In just the past two months alone, more than 48,000 people have fled fighting in the Arab world’s poorest country, according to O’Brien, as it grapples with a proxy war fought by archrivals Iran and Saudi Arabia.

“The humanitarian suffering that we see in Yemen today is caused by the parties and proxies and if they don’t change their behavior now, they must be held accountable for the inevitable famine, unnecessary deaths and associated amplification in suffering that will follow,” said O’Brien.

“Yet all parties to the conflict are arbitrarily denying sustained humanitarian access and politicize aid,” he added.

A total of $2.1 billion are needed to reach 12 million people with life-saving assistance and protection in Yemen this year, according to O’Brien, who noted that just six percent of those funds have been received so far. He announced that a ministerial-level pledging event for Yemen will take place in Geneva on April 25, to be chaired by UN chief Antonio Guterres.

[PRI]

2016 worst year yet for Syrian children

Children suffered a “drastic escalation” in violence from the Syrian civil war in 2016, the United Nations said Sunday in a report that showed child deaths jumped at least 20 percent from the year before and recruitment of child combatants more than doubled.

“The depth of suffering is unprecedented,” Geert Cappelaere, the UNICEF regional director for the Middle East and North Africa, said in a statement releasing the report. “Each and every child is scarred for life with horrific consequences on their health, well-being and future.”

More than a third of the children killed, were killed in or near a school, a reflection of how all sides in the conflict have disregarded schools as a safe haven in the war. A Unicef report in December said the United Nations had documented attacks on 84 schools in 2016.

“Children are [also] being used and recruited to fight directly on the front lines and are increasingly taking part in combat roles, including in extreme cases as executioners, suicide bombers and prison guards,” the report said.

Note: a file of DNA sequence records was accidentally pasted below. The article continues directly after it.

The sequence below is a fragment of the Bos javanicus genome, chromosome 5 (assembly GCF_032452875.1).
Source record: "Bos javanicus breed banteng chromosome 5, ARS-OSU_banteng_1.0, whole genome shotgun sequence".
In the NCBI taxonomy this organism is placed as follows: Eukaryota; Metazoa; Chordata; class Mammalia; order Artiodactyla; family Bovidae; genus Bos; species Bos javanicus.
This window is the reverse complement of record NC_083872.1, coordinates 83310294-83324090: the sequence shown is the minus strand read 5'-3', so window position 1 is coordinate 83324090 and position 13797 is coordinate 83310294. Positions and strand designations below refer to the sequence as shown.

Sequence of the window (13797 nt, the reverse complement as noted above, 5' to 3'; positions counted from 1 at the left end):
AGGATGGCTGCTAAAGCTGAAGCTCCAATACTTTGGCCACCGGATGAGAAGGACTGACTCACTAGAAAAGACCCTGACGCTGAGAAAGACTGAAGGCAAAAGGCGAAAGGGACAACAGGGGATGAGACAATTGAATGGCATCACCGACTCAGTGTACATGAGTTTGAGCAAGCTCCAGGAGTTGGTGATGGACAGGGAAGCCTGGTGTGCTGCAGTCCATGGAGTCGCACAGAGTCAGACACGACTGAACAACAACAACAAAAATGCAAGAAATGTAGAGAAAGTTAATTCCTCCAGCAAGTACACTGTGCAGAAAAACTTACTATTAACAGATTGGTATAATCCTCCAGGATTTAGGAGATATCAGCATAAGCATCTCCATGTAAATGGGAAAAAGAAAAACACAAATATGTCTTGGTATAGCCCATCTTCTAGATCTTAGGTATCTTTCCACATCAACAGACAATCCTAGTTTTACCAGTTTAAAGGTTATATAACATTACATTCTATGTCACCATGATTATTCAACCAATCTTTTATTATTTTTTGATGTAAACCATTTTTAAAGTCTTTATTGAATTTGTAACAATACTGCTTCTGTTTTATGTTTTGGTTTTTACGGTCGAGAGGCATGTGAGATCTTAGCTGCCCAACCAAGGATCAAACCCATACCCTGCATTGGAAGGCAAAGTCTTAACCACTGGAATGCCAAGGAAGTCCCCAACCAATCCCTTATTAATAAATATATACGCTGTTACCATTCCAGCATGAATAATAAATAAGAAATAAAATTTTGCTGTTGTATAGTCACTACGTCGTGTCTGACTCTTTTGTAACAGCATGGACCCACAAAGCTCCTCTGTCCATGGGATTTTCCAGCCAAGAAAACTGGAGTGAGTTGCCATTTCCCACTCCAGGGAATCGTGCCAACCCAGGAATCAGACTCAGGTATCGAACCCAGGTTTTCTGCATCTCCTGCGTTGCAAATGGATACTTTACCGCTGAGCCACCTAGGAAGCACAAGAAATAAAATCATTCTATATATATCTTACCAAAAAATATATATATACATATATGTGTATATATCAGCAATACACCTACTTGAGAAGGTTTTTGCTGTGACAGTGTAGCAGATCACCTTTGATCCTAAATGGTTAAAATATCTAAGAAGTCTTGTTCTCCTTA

Other statistics in the UNICEF report showed 280,000 children live in hard-to-reach areas almost completely cut off from humanitarian aid. Nearly six million children now depend on such aid to survive, a 12-fold increase from 2012. Millions have been displaced, some as many as seven times.

More than two million Syrian children are living as refugees in Turkey, Lebanon, Jordan, Egypt and Iraq, representing roughly half the number of Syrians who have fled their country since the conflict began in March 2011 as an uprising against President Bashar al-Assad.

[The New York Times]

World facing greatest humanitarian crisis since 1945

The world is facing its largest humanitarian crisis since 1945, the United Nations says, issuing a plea for help to avoid “a catastrophe”.

UN humanitarian chief Stephen O’Brien said that more than 20 million people faced the threat of starvation and famine in Yemen, Somalia, South Sudan and Nigeria.

“We stand at a critical point in history,” Mr O’Brien told the Security Council on Friday. “Already at the beginning of the year we are facing the largest humanitarian crisis since the creation of the United Nations. … More than 20 million people across four countries face starvation and famine. Without collective and coordinated global efforts, people will simply starve to death. Many more will suffer and die from disease.

“Children stunted and out of school. Livelihoods, futures and hope will be lost. Communities’ resilience rapidly wilting away. Development gains reversed. Many will be displaced and will continue to move in search for survival, creating ever more instability across entire regions.”

Mr O’Brien’s comments follow on from a similar appeal made by UN Secretary General Antonio Guterres last month.

[BBC]

Up to 450,000 IDPs expected in cramped Mosul camps

There may not be enough space in camps to accommodate the tens of thousands of internally displaced people (IDP) currently fleeing their homes in western Mosul amid intense fighting in the city, a United Nations official has said.